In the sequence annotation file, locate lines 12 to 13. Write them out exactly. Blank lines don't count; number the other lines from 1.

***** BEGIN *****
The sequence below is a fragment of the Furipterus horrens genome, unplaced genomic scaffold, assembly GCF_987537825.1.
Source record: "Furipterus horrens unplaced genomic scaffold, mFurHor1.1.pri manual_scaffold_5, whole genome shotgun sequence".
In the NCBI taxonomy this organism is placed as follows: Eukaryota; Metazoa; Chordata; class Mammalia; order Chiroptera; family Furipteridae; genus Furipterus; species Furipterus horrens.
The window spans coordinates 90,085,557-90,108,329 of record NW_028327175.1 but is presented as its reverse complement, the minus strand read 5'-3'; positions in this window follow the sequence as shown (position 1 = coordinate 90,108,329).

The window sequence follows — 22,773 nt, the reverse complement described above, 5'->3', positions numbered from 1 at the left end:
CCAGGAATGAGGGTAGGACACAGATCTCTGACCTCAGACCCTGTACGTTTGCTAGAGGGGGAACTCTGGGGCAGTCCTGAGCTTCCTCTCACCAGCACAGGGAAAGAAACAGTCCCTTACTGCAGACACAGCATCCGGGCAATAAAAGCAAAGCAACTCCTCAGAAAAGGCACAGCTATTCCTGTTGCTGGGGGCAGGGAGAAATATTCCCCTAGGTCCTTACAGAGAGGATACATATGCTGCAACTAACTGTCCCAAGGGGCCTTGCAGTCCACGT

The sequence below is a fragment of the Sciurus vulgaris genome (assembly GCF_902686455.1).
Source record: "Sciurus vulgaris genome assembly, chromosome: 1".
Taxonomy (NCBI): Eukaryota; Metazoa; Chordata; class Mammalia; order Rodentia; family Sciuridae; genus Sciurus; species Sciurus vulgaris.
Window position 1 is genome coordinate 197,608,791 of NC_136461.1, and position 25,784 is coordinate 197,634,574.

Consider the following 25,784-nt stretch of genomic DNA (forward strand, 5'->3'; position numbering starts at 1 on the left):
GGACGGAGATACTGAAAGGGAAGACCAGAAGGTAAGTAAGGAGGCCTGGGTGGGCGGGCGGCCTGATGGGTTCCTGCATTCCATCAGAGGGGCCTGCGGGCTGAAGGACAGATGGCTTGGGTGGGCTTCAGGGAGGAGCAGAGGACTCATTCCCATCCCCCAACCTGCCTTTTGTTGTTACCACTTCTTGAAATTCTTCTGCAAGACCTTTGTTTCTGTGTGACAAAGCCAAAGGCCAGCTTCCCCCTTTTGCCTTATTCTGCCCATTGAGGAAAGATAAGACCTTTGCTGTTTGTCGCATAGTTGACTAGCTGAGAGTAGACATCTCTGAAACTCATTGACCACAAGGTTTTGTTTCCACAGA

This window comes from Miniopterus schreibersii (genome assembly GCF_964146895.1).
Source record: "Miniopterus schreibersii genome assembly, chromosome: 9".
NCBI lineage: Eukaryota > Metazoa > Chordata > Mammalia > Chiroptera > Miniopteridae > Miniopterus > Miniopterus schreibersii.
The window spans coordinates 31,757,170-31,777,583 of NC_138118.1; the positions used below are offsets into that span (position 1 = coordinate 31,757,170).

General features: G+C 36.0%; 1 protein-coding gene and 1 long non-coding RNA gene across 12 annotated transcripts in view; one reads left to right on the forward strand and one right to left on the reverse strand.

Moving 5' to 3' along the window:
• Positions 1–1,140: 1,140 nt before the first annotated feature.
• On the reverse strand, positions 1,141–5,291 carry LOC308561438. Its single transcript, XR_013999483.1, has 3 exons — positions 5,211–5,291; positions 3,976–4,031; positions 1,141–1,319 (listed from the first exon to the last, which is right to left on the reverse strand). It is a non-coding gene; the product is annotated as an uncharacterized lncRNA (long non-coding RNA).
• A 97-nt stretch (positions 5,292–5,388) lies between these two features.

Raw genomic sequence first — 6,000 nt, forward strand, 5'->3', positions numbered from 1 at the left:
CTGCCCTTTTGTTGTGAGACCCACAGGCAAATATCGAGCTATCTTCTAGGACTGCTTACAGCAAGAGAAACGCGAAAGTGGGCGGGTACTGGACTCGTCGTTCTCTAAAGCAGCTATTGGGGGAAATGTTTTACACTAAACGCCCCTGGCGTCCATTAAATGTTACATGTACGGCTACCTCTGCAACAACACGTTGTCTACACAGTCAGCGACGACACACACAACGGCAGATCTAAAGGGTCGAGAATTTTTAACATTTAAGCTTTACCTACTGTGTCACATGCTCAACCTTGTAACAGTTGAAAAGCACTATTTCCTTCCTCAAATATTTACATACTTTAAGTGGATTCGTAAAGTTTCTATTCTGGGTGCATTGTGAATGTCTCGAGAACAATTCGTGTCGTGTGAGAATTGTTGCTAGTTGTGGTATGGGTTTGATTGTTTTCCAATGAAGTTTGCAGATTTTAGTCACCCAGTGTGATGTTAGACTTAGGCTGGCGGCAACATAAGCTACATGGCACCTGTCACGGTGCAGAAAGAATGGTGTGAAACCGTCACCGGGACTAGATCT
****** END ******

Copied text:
GGACGGAGATACTGAAAGGGAAGACCAGAAGGTAAGTAAGGAGGCCTGGGTGGGCGGGCGGCCTGATGGGTTCCTGCATTCCATCAGAGGGGCCTGCGGGCTGAAGGACAGATGGCTTGGGTGGGCTTCAGGGAGGAGCAGAGGACTCATTCCCATCCCCCAACCTGCCTTTTGTTGTTACCACTTCTTGAAATTCTTCTGCAAGACCTTTGTTTCTGTGTGACAAAGCCAAAGGCCAGCTTCCCCCTTTTGCCTTATTCTGCCCATTGAGGAAAGATAAGACCTTTGCTGTTTGTCGCATAGTTGACTAGCTGAGAGTAGACATCTCTGAAACTCATTGACCACAAGGTTTTGTTTCCACAGA

This window comes from Miniopterus schreibersii (genome assembly GCF_964146895.1).